The port board is expected to give final approval to the incentive package before the end of the month.

Hanjin Box and Bulk Services Posts 2009 Losses

South Korean ocean carrier Hanjin Shipping said Thursday that its container shipping division reported a $652 million net loss for 2009, compared to a 2008 year-end profit of $100 million.

Hanjin official pointed to a major corporate reorganization late last year as a major reason for the negative turnaround. The reorganization saw the creation of separate subsidiary entities to control the formally centralized governance, logistics and investments, shipping line, and terminal activities of the carrier.

Hanjin officials also reported that its container line ended 2009 with a total box volume handled of 3.2 million TEUs, a 6 percent drop compared to 2008. Container revenue also slipped, falling a dramatic 32.4 percent to end 2009 at $4.4 billion.

The carrier's bulk division reported operating losses of $738 million for 2009, a nearly $1 billion drop over the $329 million profit made in 2008.

Hanjin officials said that despite the losses, the carrier expects to make a profit in 2010.

Wallenius Wilhelmsen Wins Jaguar/Land Rover Contract

Stockholm, Sweden-based Wallenius Wilhelmsen Logistics has been awarded a five-year contract from Jaguar Land Rover to ship the automaker's Jaguar and Land Rover vehicles from the United Kingdom to seven international port facilities including California's Port of Hueneme.

Under the terms of the deal, Wallenius Wilhelmsen will handle close to 45,000 vehicles for the automaker this year, providing terminal services at the British port of Southampton and shipment to the seven ports, which include: Baltimore, Md.; Brunswick, Ga.; Port Hueneme; Halifax and Fremantle in Canada; Melbourne and Port Kembla in Australia; and Auckland in New Zealand.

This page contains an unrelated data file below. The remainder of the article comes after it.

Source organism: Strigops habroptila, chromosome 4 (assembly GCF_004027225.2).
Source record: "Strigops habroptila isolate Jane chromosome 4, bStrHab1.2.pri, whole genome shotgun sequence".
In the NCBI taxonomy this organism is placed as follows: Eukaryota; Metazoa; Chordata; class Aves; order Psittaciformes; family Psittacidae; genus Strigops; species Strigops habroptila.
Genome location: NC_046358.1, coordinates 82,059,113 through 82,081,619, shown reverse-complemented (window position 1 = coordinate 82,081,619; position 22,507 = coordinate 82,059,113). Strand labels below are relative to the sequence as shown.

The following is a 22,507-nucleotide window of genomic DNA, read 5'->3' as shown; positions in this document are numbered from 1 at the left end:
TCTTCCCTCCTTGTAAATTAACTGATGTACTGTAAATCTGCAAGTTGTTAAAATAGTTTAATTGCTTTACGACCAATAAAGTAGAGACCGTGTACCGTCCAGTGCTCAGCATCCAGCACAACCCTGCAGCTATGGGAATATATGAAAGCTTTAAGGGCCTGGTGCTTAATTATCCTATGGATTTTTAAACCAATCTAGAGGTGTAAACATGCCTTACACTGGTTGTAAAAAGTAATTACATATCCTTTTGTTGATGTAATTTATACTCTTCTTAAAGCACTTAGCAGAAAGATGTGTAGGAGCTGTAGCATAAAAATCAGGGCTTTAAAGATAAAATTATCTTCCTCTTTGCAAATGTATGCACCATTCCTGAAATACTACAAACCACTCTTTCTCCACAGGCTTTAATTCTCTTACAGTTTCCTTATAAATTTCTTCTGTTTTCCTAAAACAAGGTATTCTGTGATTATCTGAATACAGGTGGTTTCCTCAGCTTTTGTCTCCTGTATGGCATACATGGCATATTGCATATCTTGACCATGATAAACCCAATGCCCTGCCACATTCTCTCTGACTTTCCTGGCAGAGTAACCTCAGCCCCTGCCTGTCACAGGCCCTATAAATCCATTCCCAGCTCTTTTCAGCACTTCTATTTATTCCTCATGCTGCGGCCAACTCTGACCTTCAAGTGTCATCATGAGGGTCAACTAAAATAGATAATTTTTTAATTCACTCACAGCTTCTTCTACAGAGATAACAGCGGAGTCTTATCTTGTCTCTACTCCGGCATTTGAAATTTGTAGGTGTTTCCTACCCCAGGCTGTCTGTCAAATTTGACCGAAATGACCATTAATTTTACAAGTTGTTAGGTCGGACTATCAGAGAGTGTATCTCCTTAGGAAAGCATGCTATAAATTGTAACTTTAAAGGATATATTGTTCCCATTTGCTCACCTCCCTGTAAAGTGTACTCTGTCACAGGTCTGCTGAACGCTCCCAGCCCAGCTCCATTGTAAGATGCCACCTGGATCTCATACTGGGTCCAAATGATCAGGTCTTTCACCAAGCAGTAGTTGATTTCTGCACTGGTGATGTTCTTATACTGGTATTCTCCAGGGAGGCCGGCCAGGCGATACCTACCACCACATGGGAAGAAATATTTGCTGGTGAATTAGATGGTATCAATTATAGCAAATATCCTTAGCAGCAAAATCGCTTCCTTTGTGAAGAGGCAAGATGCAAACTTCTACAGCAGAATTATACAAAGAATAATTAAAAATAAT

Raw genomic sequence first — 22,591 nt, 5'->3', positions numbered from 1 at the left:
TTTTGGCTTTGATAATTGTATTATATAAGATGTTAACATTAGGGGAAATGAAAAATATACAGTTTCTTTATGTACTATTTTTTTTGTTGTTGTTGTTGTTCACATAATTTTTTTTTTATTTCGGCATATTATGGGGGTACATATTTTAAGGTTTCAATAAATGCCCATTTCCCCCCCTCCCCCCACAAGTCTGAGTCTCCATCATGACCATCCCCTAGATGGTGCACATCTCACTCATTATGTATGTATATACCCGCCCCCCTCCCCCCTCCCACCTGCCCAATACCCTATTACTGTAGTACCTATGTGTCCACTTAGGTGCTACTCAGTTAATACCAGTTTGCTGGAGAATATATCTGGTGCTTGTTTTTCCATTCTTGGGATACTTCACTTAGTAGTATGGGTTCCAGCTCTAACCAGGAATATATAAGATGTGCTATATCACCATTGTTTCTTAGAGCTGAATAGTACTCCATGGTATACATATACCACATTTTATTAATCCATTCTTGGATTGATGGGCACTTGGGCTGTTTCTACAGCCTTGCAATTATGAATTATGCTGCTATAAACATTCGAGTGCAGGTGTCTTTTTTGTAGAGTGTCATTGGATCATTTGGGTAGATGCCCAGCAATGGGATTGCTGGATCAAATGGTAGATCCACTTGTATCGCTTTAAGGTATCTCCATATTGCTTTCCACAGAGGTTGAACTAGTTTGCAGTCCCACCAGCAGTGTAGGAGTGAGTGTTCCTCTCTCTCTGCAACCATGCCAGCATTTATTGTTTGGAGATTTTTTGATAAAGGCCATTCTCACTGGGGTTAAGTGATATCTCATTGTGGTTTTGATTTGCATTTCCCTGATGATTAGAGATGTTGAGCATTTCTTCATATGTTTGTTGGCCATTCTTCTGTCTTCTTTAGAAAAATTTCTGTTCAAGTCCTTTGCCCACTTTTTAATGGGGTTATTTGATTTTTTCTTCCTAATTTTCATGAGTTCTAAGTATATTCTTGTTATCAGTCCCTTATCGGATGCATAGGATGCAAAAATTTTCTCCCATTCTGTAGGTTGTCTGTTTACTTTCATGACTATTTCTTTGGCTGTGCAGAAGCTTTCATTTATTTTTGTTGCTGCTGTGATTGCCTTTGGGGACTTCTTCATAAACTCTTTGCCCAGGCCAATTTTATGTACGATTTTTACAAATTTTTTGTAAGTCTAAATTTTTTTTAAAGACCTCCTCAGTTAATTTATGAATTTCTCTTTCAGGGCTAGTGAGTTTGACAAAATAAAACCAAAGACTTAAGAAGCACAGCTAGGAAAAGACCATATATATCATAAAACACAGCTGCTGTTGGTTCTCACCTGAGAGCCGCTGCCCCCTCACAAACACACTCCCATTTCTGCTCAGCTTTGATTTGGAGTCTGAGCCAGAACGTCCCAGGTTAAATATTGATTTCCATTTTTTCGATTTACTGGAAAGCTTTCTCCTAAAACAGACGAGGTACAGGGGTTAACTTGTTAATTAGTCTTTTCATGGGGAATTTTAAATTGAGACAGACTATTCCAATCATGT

Financial terms of the deal were not released.

Wallenius Wilhelmsen, which has worked with the automaker since the 1980s, will also use space charted on ACL vessels to ship Land Rover Freelander models from Liverpool, close to Jaguar Land Rover's Halewood manufacturing plant, to the Port of Baltimore in the US.

Pre-delivery and inspection work of vehicles will be performed by Wallenius Wilhelmsen at its vehicle processing center in Brunswick for Jaguar and Land Rover models destined for the US East Coast and at Port Hueneme for vehicles headed for US West Coast markets.

Until roughly 15 years ago, most car imports on the southern US West Coast were handled through the ports of Long Beach and Los Angeles. However, as the two ports began refocusing the majority of their space on container terminals, niche ports like Hueneme and San Diego have moved in to capture a sizable portion of the automobile import market for the region.

Tuesday, February 2, 2010

Long Beach "State of the Port" Speech Looks Past a Grim 2009

The storm clouds are starting to recede and sunshine may be just around the corner.

This was the basic message from Port of Long Beach Executive Director Richard Steinke during his annual "State of the Port" speech on Friday.

Steinke pulled no punches in describing how bad 2009 was at the port:
- A 22 percent drop for 2009 total cargo containers moved compared to 2008.
- 5.1 million TEUs for 2009 compared to a peak of 7.3 million in 2007 (a 33 percent drop).
- A 50 percent drop in total vehicles handled in 2009.
- A 35 percent decline in steel shipments during 2009.
- And a 30 percent decrease in lumber shipments for the year.

Steinke added that these statistics do not include the thousands of jobs the port could not provide due to the economic downturn. He also did not mention that the port's truck plan, which began implementation on Oct. 1, 2008 by banning older model trucks and their drivers, also forced more than 2,000 drivers out of the port’s local drayage fleet. A second ban implemented on Jan. 1, 2010 forced out hundreds more.

Despite the harrowing year, Steinke pointed to some good news.

While port officials in the past have been hesitant to portray changes in container traffic for a single month as indicative of a trend, Steinke said that based on the monthly December traffic numbers, he believes "the rebound has started and the worst is behind us."

He pointed out that while December is typically one of the weakest months at the port for traffic, imports in December were up just over 13 percent and exports jumped more than 30 percent, compared to December 2008.